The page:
Farming a drier land2016 was the hottest year since humans began keeping detailed records. So was 2015 and 2014, making three record years in a row for global average surface temperatures.
Here in Southern Africa we have witnessed dams drying up, rivers no longer making it to the sea, crippling water restrictions and failed harvests. Farmers have been forced to cull flocks and write off hectares of previously productive land.
The bad news is that this is the new normal – even with massive reductions in greenhouse gas emissions, many scientists believe we have passed the point of no return. Add to this a projected world population of 11.2 billion in 2100, and it is clear that farmers are going to have to adapt to a hotter, drier land.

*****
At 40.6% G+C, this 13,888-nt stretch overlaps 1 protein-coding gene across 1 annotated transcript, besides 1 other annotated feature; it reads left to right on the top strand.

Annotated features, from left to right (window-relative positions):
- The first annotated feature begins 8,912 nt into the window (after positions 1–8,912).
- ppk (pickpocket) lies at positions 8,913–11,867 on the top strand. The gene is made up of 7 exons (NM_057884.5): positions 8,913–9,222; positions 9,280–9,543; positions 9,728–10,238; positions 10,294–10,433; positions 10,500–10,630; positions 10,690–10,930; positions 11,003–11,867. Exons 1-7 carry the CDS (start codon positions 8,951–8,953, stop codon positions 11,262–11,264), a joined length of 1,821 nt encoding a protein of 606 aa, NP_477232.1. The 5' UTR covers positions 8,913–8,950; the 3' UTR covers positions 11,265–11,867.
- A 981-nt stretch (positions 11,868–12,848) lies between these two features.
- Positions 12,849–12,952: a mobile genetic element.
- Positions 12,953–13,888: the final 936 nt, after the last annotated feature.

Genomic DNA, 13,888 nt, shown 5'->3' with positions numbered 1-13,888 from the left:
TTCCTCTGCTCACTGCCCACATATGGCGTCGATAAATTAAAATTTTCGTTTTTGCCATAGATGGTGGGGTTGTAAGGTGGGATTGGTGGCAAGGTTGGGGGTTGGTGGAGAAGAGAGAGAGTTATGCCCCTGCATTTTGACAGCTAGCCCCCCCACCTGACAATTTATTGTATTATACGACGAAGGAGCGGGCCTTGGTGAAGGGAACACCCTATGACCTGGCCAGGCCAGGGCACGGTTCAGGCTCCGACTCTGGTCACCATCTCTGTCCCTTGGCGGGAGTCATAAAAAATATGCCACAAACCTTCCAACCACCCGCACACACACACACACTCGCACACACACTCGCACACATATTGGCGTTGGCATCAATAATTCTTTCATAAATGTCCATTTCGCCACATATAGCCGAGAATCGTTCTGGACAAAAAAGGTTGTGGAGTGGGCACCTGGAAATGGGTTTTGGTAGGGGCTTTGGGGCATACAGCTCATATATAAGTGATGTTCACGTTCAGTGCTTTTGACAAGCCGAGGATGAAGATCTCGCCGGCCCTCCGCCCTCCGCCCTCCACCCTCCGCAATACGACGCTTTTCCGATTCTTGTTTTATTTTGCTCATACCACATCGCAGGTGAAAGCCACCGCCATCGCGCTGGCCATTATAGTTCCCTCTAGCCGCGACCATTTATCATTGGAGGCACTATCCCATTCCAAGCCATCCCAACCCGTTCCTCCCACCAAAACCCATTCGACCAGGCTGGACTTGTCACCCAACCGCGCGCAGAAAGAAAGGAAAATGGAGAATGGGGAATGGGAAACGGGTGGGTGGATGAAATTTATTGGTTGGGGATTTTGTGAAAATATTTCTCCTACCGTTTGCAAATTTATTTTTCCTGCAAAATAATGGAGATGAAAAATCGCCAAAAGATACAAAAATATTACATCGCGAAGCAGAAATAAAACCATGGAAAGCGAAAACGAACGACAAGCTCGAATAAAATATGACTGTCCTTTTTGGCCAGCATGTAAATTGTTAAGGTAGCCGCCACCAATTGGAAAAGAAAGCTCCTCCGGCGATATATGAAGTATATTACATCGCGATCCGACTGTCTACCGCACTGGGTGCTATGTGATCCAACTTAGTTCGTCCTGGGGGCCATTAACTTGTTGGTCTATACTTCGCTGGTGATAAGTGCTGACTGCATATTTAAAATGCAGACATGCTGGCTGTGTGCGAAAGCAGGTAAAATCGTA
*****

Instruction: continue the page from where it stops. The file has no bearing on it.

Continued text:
The good news is that with the Internet, we have a powerful tool to share information and research, we have access to indigenous peoples knowledge from drylands around the world as well as the latest technologies and techniques for maximising every single drop of water.
“Farming a drier land” is a resource base for farmers around the world where we investigate the latest research in water efficiency practices, species selection, tools and equipment, landscape design, earthworks and permaculture techniques.